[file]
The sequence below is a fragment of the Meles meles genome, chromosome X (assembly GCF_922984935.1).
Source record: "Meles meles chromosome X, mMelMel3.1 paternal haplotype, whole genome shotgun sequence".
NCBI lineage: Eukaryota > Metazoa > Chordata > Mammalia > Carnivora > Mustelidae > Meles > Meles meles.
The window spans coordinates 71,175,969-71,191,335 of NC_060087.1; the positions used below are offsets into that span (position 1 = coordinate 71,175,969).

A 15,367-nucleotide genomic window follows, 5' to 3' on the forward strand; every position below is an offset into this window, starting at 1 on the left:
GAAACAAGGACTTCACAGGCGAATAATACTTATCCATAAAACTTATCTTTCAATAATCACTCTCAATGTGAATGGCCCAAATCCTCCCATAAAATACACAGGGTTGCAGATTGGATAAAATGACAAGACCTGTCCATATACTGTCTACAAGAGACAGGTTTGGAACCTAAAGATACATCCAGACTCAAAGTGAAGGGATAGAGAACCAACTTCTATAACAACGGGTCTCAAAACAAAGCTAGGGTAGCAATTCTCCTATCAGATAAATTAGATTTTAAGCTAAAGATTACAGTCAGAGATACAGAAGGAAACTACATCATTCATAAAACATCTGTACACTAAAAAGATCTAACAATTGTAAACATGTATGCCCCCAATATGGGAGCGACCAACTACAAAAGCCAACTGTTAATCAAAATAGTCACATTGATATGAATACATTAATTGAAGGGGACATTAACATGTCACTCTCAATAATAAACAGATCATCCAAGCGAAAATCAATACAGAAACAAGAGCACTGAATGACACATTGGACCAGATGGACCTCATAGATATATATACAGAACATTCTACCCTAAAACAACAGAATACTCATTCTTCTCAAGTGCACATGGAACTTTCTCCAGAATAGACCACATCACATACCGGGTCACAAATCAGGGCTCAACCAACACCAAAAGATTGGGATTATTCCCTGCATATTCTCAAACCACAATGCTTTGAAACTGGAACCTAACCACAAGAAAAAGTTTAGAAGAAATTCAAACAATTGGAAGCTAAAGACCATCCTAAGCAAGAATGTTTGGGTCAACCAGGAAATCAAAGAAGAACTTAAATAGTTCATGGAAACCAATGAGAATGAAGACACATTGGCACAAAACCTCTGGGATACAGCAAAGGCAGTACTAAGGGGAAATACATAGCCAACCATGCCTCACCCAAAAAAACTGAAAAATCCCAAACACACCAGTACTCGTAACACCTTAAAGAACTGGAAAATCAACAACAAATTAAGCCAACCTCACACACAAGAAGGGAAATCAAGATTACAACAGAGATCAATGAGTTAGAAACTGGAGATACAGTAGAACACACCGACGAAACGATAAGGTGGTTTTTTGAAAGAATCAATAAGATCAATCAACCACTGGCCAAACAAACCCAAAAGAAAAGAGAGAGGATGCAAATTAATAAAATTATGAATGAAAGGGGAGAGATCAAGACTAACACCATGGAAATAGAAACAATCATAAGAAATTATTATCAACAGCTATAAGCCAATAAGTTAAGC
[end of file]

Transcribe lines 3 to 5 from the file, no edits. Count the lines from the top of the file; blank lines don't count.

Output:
NCBI lineage: Eukaryota > Metazoa > Chordata > Mammalia > Carnivora > Mustelidae > Meles > Meles meles.
The window spans coordinates 71,175,969-71,191,335 of NC_060087.1; the positions used below are offsets into that span (position 1 = coordinate 71,175,969).

A 15,367-nucleotide genomic window follows, 5' to 3' on the forward strand; every position below is an offset into this window, starting at 1 on the left: